The arts therapies established themselves in the Republic of Ireland in the early 1980s with practitioners, having trained abroad, returning home to develop their practice. Trainings for the arts therapies began in the late 1990s with the first Irish accredited MA Art Therapy programme being validated in 2005. The Irish Association of Drama, Art and Music Therapists was officially launched in 1992. The first A.G.M. was held in 1993, when a constitution was ratified and a Code of Professional Conduct and Ethics laid out. In 1998, when dance movement therapists were included, the Association changed its name to the Irish Association of Creative Arts Therapists (IACAT).


In Ireland, one can only study to be a professional therapist at Masters level. These programmes comply with the National Framework of Qualifications (NFQ). Universities all award their own degrees. All programmes go through Programmatic Review every 5 years. Presently there are post graduate (level 9) trainings in Art and Music Therapy. All creative arts therapies offer foundation, non-clinical level training experiences. The Masters trainings in Ireland are currently located within the arts faculties of larger universities. There are currently two creative arts therapy masters programmes, one of which is a member of ECArTE.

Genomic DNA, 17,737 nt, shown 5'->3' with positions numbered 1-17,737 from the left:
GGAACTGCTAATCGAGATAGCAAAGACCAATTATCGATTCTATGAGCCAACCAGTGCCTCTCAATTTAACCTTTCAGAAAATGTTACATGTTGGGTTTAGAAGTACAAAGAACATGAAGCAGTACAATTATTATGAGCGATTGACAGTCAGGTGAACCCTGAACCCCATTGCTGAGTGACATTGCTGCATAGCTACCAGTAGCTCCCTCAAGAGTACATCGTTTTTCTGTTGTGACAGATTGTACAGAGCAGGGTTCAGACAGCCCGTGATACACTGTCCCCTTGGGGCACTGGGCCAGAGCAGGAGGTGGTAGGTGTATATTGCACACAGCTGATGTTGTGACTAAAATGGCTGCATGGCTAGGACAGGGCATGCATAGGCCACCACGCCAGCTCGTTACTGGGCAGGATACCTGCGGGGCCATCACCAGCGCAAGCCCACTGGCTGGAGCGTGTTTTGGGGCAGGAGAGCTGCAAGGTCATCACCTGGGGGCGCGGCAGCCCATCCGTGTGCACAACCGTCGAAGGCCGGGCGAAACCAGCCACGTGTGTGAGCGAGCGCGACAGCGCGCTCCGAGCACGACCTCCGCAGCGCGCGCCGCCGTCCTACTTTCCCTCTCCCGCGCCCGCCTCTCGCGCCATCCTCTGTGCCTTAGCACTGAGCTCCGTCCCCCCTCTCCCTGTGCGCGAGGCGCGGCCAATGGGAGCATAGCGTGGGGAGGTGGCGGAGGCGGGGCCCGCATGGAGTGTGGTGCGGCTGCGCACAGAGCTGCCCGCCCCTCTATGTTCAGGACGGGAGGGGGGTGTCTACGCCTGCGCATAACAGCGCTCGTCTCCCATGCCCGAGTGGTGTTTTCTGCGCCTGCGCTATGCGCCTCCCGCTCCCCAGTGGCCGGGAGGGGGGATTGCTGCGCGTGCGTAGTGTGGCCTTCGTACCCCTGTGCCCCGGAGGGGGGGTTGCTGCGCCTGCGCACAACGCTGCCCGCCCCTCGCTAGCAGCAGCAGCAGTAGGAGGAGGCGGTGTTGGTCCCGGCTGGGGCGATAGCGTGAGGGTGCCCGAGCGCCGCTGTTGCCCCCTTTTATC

1. Art Therapy: Munster Technological University – ECArTE Member
  2. Music Therapy: University of Limerick
Whilst having an obvious Irish context in terms of cultural, theoretical and practice orientations, these trainings, to some degree, mirror the UK trainings in terms of length and clinical placement duration. This reflects the needs of those graduates who decide to work in either Northern Ireland (UK) or the UK mainland.


In 1986 the Irish Association of Creative Arts Therapists was developed as a professional association. At present there is no state recognition or state registration system for the arts therapies but IACAT is requesting this status under the terms of the Health & Social Care Professionals Act (2005). The association has developed a code of ethical practice. It has an organisational structure that supports practitioners and the arts therapy educational systems in Ireland. IACAT regularly publishes a professional journal polyphony.iacat.me


This information will be added in due course.